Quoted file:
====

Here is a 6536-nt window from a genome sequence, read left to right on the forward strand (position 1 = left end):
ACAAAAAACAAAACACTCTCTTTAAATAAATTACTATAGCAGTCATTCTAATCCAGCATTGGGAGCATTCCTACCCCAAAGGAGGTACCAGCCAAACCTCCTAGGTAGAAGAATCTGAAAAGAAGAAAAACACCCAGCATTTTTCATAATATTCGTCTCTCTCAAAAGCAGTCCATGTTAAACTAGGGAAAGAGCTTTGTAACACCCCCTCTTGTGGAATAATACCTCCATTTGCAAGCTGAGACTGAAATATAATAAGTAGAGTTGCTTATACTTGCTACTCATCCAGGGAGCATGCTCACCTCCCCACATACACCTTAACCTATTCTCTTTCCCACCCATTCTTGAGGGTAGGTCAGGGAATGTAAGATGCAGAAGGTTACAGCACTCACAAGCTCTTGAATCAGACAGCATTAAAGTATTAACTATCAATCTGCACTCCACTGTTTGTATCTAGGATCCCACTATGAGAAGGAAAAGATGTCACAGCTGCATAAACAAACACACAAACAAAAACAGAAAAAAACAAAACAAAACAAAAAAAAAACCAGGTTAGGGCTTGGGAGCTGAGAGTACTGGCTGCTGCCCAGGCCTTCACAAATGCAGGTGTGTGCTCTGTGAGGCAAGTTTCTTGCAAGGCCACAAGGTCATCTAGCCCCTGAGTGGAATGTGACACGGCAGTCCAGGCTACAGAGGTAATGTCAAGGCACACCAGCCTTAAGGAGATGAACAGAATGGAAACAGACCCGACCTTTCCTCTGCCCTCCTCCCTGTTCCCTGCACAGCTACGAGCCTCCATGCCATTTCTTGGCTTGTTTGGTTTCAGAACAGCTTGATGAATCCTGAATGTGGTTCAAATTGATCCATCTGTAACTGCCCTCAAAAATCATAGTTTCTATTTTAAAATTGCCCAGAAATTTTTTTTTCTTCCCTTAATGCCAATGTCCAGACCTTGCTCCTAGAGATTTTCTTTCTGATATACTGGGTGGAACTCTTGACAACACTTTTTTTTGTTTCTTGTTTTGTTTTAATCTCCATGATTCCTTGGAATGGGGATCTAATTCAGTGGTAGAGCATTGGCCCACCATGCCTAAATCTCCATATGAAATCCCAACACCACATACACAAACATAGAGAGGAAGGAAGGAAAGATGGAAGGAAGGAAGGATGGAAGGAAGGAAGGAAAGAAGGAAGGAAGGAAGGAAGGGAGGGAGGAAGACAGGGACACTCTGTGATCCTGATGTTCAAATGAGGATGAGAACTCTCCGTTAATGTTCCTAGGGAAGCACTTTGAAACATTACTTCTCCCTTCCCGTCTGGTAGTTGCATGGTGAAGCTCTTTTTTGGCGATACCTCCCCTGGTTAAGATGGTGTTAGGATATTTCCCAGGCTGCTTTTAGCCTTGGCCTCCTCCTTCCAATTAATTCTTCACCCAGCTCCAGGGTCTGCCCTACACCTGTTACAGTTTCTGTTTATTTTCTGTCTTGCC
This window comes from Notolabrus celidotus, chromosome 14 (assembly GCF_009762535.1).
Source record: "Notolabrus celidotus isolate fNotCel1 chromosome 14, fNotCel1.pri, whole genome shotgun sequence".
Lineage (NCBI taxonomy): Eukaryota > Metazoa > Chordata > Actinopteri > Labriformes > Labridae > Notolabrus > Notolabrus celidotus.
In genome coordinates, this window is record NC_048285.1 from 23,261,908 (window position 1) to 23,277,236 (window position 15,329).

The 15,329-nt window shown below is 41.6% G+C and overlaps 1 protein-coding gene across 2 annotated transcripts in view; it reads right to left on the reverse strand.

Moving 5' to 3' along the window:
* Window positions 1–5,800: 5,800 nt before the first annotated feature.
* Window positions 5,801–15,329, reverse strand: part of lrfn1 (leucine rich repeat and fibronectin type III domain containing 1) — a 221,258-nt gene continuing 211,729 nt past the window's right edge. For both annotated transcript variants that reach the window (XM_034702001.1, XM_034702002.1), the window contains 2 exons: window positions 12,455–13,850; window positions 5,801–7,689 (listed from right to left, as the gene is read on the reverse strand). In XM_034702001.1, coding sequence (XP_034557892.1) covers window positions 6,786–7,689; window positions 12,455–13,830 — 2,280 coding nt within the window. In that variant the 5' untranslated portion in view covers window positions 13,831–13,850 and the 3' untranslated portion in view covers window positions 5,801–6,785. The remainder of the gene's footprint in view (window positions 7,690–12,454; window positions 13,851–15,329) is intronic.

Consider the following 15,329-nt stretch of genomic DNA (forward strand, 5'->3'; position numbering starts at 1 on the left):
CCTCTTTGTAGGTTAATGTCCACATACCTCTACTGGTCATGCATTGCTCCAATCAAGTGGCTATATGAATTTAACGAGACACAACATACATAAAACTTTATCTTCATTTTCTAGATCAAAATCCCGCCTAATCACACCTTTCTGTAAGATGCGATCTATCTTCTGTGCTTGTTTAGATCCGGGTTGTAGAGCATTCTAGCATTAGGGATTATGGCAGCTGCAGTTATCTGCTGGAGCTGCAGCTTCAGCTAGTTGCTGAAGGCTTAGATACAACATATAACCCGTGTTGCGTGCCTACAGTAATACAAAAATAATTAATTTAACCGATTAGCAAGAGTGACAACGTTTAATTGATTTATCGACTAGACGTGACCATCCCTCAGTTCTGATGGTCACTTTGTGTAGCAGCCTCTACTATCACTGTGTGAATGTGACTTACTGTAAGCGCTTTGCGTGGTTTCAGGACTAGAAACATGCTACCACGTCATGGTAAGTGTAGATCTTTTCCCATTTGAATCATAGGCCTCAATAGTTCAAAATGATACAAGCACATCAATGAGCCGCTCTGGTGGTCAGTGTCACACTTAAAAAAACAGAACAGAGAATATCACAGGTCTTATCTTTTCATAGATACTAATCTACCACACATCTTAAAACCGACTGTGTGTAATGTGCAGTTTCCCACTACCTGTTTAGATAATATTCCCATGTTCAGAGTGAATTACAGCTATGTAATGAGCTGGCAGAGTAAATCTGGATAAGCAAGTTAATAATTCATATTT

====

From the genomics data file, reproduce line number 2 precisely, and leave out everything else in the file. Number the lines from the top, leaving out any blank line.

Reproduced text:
ACAAAAAACAAAACACTCTCTTTAAATAAATTACTATAGCAGTCATTCTAATCCAGCATTGGGAGCATTCCTACCCCAAAGGAGGTACCAGCCAAACCTCCTAGGTAGAAGAATCTGAAAAGAAGAAAAACACCCAGCATTTTTCATAATATTCGTCTCTCTCAAAAGCAGTCCATGTTAAACTAGGGAAAGAGCTTTGTAACACCCCCTCTTGTGGAATAATACCTCCATTTGCAAGCTGAGACTGAAATATAATAAGTAGAGTTGCTTATACTTGCTACTCATCCAGGGAGCATGCTCACCTCCCCACATACACCTTAACCTATTCTCTTTCCCACCCATTCTTGAGGGTAGGTCAGGGAATGTAAGATGCAGAAGGTTACAGCACTCACAAGCTCTTGAATCAGACAGCATTAAAGTATTAACTATCAATCTGCACTCCACTGTTTGTATCTAGGATCCCACTATGAGAAGGAAAAGATGTCACAGCTGCATAAACAAACACACAAACAAAAACAGAAAAAAACAAAACAAAACAAAAAAAAAACCAGGTTAGGGCTTGGGAGCTGAGAGTACTGGCTGCTGCCCAGGCCTTCACAAATGCAGGTGTGTGCTCTGTGAGGCAAGTTTCTTGCAAGGCCACAAGGTCATCTAGCCCCTGAGTGGAATGTGACACGGCAGTCCAGGCTACAGAGGTAATGTCAAGGCACACCAGCCTTAAGGAGATGAACAGAATGGAAACAGACCCGACCTTTCCTCTGCCCTCCTCCCTGTTCCCTGCACAGCTACGAGCCTCCATGCCATTTCTTGGCTTGTTTGGTTTCAGAACAGCTTGATGAATCCTGAATGTGGTTCAAATTGATCCATCTGTAACTGCCCTCAAAAATCATAGTTTCTATTTTAAAATTGCCCAGAAATTTTTTTTTCTTCCCTTAATGCCAATGTCCAGACCTTGCTCCTAGAGATTTTCTTTCTGATATACTGGGTGGAACTCTTGACAACACTTTTTTTTGTTTCTTGTTTTGTTTTAATCTCCATGATTCCTTGGAATGGGGATCTAATTCAGTGGTAGAGCATTGGCCCACCATGCCTAAATCTCCATATGAAATCCCAACACCACATACACAAACATAGAGAGGAAGGAAGGAAAGATGGAAGGAAGGAAGGATGGAAGGAAGGAAGGAAAGAAGGAAGGAAGGAAGGAAGGGAGGGAGGAAGACAGGGACACTCTGTGATCCTGATGTTCAAATGAGGATGAGAACTCTCCGTTAATGTTCCTAGGGAAGCACTTTGAAACATTACTTCTCCCTTCCCGTCTGGTAGTTGCATGGTGAAGCTCTTTTTTGGCGATACCTCCCCTGGTTAAGATGGTGTTAGGATATTTCCCAGGCTGCTTTTAGCCTTGGCCTCCTCCTTCCAATTAATTCTTCACCCAGCTCCAGGGTCTGCCCTACACCTGTTACAGTTTCTGTTTATTTTCTGTCTTGCC